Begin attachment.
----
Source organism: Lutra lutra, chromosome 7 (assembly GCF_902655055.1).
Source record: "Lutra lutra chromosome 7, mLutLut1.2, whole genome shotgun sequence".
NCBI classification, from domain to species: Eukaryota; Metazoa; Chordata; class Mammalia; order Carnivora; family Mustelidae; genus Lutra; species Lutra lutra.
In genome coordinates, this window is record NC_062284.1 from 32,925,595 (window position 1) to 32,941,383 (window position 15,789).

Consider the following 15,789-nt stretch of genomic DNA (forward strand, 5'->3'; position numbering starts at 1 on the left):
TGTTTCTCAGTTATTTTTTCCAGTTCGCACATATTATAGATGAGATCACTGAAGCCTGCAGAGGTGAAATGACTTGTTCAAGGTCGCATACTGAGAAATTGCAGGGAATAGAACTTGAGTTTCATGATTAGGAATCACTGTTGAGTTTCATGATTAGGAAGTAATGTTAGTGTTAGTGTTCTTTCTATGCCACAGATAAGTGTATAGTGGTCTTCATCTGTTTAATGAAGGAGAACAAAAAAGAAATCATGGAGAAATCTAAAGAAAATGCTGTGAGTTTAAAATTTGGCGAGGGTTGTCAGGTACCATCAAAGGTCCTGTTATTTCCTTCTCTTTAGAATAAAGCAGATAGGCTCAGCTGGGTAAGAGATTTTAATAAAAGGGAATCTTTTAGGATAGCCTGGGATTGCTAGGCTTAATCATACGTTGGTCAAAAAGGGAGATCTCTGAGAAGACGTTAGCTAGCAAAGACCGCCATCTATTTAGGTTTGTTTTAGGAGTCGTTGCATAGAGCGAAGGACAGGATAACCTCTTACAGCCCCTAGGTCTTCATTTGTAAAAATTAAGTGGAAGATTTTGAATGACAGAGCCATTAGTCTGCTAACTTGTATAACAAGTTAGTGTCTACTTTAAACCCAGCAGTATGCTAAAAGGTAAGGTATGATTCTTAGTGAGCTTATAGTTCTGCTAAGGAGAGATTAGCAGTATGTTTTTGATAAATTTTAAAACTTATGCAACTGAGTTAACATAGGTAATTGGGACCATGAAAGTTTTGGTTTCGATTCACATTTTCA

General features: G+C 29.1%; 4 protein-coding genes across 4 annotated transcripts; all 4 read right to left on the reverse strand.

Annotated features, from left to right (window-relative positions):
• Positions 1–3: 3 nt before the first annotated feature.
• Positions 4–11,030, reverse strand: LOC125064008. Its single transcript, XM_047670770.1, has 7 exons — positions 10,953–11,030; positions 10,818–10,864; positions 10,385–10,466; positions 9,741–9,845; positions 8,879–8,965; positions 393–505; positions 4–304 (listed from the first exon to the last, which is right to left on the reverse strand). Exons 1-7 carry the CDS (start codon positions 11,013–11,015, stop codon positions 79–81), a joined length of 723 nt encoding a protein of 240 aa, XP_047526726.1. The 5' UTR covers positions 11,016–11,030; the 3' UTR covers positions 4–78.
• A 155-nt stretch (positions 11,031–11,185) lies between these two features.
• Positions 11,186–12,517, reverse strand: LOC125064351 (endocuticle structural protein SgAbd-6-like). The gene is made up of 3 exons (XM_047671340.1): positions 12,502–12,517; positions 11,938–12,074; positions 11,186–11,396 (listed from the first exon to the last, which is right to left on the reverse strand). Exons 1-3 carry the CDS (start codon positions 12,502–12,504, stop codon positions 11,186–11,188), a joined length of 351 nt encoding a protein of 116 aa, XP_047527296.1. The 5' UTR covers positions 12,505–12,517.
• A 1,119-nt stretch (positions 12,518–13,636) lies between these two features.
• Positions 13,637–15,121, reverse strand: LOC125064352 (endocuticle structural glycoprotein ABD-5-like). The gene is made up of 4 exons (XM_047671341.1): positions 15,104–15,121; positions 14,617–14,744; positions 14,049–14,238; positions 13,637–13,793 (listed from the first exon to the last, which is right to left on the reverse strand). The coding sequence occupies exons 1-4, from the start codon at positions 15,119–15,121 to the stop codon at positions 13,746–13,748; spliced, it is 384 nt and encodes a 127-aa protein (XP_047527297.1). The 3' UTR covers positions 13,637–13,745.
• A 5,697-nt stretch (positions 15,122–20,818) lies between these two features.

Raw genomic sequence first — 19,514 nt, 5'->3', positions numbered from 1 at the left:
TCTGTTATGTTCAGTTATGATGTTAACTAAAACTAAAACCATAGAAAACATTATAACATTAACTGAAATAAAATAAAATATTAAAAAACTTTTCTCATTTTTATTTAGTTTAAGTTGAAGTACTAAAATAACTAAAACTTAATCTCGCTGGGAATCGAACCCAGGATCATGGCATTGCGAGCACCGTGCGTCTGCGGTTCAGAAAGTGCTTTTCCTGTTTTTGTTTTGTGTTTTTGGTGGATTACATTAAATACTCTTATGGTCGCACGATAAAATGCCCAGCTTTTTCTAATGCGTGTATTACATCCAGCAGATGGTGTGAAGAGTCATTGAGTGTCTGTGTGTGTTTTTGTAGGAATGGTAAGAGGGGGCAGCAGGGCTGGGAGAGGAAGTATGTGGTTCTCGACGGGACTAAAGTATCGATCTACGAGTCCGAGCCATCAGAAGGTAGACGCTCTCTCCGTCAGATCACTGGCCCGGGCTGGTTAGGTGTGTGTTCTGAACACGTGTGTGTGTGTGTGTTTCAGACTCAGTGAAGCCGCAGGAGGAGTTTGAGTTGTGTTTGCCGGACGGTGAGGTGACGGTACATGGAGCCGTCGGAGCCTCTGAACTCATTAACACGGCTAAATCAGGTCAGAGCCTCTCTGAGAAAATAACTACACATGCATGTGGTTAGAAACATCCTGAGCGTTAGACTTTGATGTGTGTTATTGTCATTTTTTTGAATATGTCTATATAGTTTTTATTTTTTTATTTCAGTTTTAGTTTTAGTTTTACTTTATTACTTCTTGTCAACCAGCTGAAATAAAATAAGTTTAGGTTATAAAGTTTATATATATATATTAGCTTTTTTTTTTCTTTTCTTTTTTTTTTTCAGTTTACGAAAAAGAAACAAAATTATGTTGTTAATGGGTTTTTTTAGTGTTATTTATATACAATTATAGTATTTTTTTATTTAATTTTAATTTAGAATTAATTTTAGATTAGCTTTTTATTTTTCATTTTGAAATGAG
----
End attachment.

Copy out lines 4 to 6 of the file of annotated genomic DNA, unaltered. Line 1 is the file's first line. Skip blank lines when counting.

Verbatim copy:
In genome coordinates, this window is record NC_062284.1 from 32,925,595 (window position 1) to 32,941,383 (window position 15,789).

Consider the following 15,789-nt stretch of genomic DNA (forward strand, 5'->3'; position numbering starts at 1 on the left):
TGTTTCTCAGTTATTTTTTCCAGTTCGCACATATTATAGATGAGATCACTGAAGCCTGCAGAGGTGAAATGACTTGTTCAAGGTCGCATACTGAGAAATTGCAGGGAATAGAACTTGAGTTTCATGATTAGGAATCACTGTTGAGTTTCATGATTAGGAAGTAATGTTAGTGTTAGTGTTCTTTCTATGCCACAGATAAGTGTATAGTGGTCTTCATCTGTTTAATGAAGGAGAACAAAAAAGAAATCATGGAGAAATCTAAAGAAAATGCTGTGAGTTTAAAATTTGGCGAGGGTTGTCAGGTACCATCAAAGGTCCTGTTATTTCCTTCTCTTTAGAATAAAGCAGATAGGCTCAGCTGGGTAAGAGATTTTAATAAAAGGGAATCTTTTAGGATAGCCTGGGATTGCTAGGCTTAATCATACGTTGGTCAAAAAGGGAGATCTCTGAGAAGACGTTAGCTAGCAAAGACCGCCATCTATTTAGGTTTGTTTTAGGAGTCGTTGCATAGAGCGAAGGACAGGATAACCTCTTACAGCCCCTAGGTCTTCATTTGTAAAAATTAAGTGGAAGATTTTGAATGACAGAGCCATTAGTCTGCTAACTTGTATAACAAGTTAGTGTCTACTTTAAACCCAGCAGTATGCTAAAAGGTAAGGTATGATTCTTAGTGAGCTTATAGTTCTGCTAAGGAGAGATTAGCAGTATGTTTTTGATAAATTTTAAAACTTATGCAACTGAGTTAACATAGGTAATTGGGACCATGAAAGTTTTGGTTTCGATTCACATTTTCA